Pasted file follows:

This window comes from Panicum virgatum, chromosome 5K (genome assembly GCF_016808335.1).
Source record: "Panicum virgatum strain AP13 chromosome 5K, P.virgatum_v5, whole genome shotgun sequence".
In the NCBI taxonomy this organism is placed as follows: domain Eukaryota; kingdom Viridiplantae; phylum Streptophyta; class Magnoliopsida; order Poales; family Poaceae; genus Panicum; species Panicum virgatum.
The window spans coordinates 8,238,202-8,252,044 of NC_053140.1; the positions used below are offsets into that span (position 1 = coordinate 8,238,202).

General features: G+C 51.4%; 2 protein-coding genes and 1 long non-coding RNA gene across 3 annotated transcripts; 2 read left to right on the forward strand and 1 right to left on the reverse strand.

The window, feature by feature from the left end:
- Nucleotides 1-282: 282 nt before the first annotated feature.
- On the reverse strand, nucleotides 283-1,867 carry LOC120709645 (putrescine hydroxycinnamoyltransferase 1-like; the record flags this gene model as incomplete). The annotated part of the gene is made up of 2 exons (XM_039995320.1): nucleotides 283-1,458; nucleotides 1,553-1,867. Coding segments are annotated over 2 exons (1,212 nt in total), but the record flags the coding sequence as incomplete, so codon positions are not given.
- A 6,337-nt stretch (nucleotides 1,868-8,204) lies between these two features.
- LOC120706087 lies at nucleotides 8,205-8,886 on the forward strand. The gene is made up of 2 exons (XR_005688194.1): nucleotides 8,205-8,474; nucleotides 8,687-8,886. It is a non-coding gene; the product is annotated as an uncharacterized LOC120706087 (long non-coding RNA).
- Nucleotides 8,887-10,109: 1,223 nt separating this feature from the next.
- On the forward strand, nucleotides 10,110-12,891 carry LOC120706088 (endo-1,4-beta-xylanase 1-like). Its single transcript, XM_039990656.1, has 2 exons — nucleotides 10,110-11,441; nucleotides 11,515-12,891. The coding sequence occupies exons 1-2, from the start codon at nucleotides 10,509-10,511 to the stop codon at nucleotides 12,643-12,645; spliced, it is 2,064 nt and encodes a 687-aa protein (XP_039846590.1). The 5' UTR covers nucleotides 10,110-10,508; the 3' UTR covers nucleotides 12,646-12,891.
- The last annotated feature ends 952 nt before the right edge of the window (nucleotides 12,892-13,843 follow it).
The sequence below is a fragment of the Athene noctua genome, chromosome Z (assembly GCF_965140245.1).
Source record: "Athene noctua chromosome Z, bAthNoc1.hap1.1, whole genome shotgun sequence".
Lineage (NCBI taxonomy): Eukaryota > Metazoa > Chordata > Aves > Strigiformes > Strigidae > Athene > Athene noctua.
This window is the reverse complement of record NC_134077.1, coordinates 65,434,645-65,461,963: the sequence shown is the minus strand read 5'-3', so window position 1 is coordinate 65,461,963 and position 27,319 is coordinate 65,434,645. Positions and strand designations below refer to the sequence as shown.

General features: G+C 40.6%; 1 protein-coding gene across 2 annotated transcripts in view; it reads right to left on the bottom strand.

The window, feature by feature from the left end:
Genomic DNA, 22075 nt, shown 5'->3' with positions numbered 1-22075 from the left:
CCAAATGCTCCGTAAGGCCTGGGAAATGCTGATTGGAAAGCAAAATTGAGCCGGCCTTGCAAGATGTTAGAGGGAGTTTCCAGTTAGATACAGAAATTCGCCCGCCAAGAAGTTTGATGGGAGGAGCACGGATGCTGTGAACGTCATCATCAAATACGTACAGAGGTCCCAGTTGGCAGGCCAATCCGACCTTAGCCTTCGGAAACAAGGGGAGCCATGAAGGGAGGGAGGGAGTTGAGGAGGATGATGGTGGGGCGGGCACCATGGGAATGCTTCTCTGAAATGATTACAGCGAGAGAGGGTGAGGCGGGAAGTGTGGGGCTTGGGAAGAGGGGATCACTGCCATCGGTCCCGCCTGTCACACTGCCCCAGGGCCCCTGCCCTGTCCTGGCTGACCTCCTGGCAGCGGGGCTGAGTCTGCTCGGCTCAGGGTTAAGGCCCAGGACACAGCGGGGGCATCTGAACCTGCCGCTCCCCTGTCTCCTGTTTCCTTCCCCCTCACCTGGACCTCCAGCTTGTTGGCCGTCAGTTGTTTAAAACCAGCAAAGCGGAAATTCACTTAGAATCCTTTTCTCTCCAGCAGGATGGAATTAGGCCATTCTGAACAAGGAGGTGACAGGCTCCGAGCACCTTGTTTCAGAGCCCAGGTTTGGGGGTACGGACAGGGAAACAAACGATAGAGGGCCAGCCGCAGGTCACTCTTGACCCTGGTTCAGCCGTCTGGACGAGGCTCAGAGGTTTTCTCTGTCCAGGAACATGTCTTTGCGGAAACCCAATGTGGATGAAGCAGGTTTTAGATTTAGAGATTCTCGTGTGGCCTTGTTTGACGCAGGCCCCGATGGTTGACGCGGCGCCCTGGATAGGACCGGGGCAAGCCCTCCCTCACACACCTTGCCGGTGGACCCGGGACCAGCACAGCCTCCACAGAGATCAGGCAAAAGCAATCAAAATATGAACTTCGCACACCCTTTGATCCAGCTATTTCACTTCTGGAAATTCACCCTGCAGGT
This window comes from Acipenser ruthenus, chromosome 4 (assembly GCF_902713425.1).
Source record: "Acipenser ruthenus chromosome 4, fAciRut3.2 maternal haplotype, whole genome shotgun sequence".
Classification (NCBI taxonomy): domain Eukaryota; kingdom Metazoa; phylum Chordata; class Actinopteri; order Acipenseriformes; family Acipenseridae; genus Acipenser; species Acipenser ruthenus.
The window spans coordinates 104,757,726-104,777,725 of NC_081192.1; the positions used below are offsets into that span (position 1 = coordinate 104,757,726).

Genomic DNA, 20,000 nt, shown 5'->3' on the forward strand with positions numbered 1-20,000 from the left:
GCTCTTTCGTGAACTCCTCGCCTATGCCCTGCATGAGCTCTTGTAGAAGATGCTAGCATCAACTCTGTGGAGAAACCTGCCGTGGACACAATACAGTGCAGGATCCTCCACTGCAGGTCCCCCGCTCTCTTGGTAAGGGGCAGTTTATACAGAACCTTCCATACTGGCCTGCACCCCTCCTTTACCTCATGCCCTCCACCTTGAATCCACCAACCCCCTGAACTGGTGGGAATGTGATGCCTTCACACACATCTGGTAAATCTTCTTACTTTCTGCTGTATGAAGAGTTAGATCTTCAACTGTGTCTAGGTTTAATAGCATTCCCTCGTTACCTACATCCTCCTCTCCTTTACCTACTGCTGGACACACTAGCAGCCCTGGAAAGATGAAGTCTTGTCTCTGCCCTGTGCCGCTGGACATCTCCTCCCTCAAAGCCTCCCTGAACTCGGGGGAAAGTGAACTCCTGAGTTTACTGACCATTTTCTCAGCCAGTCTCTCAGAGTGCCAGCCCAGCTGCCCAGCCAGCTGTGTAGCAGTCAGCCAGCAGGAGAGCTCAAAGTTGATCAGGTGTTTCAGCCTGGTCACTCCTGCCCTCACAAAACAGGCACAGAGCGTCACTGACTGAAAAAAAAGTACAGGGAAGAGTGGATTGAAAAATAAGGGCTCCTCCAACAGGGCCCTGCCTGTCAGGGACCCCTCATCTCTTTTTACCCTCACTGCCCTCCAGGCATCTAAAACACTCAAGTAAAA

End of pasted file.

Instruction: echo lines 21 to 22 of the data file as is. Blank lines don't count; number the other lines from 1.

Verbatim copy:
CCAAATGCTCCGTAAGGCCTGGGAAATGCTGATTGGAAAGCAAAATTGAGCCGGCCTTGCAAGATGTTAGAGGGAGTTTCCAGTTAGATACAGAAATTCGCCCGCCAAGAAGTTTGATGGGAGGAGCACGGATGCTGTGAACGTCATCATCAAATACGTACAGAGGTCCCAGTTGGCAGGCCAATCCGACCTTAGCCTTCGGAAACAAGGGGAGCCATGAAGGGAGGGAGGGAGTTGAGGAGGATGATGGTGGGGCGGGCACCATGGGAATGCTTCTCTGAAATGATTACAGCGAGAGAGGGTGAGGCGGGAAGTGTGGGGCTTGGGAAGAGGGGATCACTGCCATCGGTCCCGCCTGTCACACTGCCCCAGGGCCCCTGCCCTGTCCTGGCTGACCTCCTGGCAGCGGGGCTGAGTCTGCTCGGCTCAGGGTTAAGGCCCAGGACACAGCGGGGGCATCTGAACCTGCCGCTCCCCTGTCTCCTGTTTCCTTCCCCCTCACCTGGACCTCCAGCTTGTTGGCCGTCAGTTGTTTAAAACCAGCAAAGCGGAAATTCACTTAGAATCCTTTTCTCTCCAGCAGGATGGAATTAGGCCATTCTGAACAAGGAGGTGACAGGCTCCGAGCACCTTGTTTCAGAGCCCAGGTTTGGGGGTACGGACAGGGAAACAAACGATAGAGGGCCAGCCGCAGGTCACTCTTGACCCTGGTTCAGCCGTCTGGACGAGGCTCAGAGGTTTTCTCTGTCCAGGAACATGTCTTTGCGGAAACCCAATGTGGATGAAGCAGGTTTTAGATTTAGAGATTCTCGTGTGGCCTTGTTTGACGCAGGCCCCGATGGTTGACGCGGCGCCCTGGATAGGACCGGGGCAAGCCCTCCCTCACACACCTTGCCGGTGGACCCGGGACCAGCACAGCCTCCACAGAGATCAGGCAAAAGCAATCAAAATATGAACTTCGCACACCCTTTGATCCAGCTATTTCACTTCTGGAAATTCACCCTGCAGGT
This window comes from Acipenser ruthenus, chromosome 4 (assembly GCF_902713425.1).